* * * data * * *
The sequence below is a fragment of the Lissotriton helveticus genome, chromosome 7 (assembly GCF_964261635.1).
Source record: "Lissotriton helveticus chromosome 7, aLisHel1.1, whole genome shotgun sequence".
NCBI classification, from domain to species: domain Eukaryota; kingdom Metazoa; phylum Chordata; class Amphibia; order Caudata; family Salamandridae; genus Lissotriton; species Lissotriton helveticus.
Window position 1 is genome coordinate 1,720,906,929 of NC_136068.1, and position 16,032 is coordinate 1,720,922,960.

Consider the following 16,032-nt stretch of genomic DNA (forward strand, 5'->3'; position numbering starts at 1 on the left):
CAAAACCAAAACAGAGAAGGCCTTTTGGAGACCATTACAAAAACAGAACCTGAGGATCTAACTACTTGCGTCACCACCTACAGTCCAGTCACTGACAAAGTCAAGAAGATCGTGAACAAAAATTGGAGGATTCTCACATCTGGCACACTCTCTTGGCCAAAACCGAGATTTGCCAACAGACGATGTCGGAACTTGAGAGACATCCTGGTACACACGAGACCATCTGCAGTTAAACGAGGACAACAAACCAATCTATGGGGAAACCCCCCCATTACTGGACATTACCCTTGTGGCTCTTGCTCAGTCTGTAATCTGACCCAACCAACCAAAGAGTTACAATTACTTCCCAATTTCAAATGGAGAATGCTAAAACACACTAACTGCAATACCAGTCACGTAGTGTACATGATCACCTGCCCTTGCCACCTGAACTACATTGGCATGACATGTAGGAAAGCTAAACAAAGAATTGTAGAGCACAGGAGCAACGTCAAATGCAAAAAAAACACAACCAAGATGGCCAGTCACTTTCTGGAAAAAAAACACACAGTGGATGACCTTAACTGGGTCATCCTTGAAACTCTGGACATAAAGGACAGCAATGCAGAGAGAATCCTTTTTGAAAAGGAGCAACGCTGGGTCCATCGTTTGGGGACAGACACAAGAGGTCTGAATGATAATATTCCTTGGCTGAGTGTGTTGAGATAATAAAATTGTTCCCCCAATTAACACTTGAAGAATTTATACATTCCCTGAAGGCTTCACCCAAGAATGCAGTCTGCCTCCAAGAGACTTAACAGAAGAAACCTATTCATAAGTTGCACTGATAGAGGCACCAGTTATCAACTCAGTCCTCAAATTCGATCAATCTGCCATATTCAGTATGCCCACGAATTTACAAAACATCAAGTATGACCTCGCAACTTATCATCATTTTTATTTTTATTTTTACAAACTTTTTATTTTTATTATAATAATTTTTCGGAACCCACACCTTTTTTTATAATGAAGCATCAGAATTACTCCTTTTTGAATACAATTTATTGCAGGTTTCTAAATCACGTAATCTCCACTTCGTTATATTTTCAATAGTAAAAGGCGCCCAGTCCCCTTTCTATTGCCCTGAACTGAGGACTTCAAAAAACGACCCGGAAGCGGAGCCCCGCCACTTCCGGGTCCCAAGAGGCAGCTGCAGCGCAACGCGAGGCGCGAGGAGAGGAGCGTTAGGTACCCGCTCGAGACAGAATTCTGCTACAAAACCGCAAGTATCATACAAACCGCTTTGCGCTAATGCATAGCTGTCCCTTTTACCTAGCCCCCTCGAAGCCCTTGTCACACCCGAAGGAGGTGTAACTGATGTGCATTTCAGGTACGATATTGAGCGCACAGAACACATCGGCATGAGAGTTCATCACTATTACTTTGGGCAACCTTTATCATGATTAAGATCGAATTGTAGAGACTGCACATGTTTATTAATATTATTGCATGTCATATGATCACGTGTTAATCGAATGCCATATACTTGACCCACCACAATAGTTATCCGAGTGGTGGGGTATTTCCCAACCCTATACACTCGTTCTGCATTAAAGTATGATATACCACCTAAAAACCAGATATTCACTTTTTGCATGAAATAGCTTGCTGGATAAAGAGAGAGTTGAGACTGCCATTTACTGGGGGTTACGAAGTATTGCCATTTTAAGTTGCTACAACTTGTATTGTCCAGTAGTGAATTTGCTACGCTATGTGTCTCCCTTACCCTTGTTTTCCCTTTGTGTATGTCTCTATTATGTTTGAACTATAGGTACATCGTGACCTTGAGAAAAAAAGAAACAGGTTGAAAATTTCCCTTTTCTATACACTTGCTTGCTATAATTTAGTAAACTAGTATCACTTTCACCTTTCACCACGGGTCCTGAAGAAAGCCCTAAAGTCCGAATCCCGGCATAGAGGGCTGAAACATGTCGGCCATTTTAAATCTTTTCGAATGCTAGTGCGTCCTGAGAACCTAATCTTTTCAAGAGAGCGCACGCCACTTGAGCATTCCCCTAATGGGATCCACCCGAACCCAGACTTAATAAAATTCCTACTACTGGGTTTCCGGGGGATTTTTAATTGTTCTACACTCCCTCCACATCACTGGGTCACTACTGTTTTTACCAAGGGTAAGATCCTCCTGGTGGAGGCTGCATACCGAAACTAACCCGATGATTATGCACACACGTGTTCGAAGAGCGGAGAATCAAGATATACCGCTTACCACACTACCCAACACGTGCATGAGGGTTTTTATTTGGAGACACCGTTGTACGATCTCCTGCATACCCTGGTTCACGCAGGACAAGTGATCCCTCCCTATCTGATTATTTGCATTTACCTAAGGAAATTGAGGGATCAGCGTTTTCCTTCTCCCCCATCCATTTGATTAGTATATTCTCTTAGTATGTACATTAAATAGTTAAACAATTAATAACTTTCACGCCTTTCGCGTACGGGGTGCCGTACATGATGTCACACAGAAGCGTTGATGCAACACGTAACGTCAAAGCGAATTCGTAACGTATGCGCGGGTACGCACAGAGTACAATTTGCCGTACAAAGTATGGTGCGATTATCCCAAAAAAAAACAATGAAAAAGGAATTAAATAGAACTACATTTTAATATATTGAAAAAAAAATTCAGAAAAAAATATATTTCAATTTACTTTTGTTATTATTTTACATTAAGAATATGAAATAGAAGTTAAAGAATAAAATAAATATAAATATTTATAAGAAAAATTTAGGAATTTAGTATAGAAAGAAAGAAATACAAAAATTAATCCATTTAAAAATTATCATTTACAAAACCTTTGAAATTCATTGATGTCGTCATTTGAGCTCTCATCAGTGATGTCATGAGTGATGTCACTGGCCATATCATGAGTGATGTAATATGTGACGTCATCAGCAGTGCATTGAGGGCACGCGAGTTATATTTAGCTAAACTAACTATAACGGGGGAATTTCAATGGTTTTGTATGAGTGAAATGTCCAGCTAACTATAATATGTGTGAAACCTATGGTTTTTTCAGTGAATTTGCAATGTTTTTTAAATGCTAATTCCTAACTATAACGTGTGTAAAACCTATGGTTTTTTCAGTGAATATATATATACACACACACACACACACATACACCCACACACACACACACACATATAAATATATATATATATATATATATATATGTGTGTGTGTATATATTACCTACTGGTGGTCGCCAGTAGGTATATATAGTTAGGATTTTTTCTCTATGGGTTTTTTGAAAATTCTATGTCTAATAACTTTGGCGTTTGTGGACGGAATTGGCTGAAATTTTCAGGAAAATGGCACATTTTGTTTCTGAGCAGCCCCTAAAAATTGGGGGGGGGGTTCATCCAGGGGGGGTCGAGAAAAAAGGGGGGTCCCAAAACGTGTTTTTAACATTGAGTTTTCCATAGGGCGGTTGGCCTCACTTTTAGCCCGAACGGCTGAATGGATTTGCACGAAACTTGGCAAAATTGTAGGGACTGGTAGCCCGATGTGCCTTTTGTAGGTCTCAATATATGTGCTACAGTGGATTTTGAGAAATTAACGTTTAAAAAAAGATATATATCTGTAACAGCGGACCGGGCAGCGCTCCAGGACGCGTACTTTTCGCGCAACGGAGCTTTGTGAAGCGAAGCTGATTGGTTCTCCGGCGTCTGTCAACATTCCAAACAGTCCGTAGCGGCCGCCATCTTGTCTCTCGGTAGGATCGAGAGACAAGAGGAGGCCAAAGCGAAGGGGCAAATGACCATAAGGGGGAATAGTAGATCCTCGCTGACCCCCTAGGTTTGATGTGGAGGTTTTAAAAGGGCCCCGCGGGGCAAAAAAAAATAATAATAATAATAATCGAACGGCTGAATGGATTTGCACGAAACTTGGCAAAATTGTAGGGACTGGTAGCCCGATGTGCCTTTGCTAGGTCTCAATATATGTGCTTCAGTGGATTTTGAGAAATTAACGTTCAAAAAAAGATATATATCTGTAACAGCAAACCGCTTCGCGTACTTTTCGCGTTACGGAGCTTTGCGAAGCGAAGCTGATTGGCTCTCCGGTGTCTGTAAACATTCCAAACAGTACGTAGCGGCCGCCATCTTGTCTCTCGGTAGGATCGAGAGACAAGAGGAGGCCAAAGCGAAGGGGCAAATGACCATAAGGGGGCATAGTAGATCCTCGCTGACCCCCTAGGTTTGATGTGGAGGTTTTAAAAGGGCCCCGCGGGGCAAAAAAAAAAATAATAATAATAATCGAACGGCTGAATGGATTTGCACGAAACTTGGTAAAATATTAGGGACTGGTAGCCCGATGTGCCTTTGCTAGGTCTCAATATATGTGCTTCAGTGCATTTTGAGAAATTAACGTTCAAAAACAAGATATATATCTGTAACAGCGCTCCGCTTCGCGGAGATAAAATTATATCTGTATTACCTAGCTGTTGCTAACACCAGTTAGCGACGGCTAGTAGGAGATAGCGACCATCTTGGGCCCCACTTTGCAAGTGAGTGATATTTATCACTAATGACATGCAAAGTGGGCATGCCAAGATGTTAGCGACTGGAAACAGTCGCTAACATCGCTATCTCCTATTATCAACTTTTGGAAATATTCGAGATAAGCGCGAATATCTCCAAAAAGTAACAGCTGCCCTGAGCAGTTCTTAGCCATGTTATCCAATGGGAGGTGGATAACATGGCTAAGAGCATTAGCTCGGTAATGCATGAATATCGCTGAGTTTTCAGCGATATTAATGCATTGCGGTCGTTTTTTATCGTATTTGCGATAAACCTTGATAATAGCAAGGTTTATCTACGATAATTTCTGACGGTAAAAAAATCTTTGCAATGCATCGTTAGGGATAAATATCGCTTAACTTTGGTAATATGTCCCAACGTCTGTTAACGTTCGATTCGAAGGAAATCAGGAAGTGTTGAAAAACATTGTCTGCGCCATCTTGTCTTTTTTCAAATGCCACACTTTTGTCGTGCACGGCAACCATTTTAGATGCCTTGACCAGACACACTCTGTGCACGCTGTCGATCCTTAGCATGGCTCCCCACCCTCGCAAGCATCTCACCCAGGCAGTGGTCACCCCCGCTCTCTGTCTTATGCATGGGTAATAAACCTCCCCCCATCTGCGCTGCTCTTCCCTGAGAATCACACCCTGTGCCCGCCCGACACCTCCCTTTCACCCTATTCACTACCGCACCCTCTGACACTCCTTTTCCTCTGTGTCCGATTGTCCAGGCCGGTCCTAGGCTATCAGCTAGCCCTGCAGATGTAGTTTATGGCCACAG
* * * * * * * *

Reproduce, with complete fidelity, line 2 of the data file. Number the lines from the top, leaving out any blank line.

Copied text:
Source record: "Lissotriton helveticus chromosome 7, aLisHel1.1, whole genome shotgun sequence".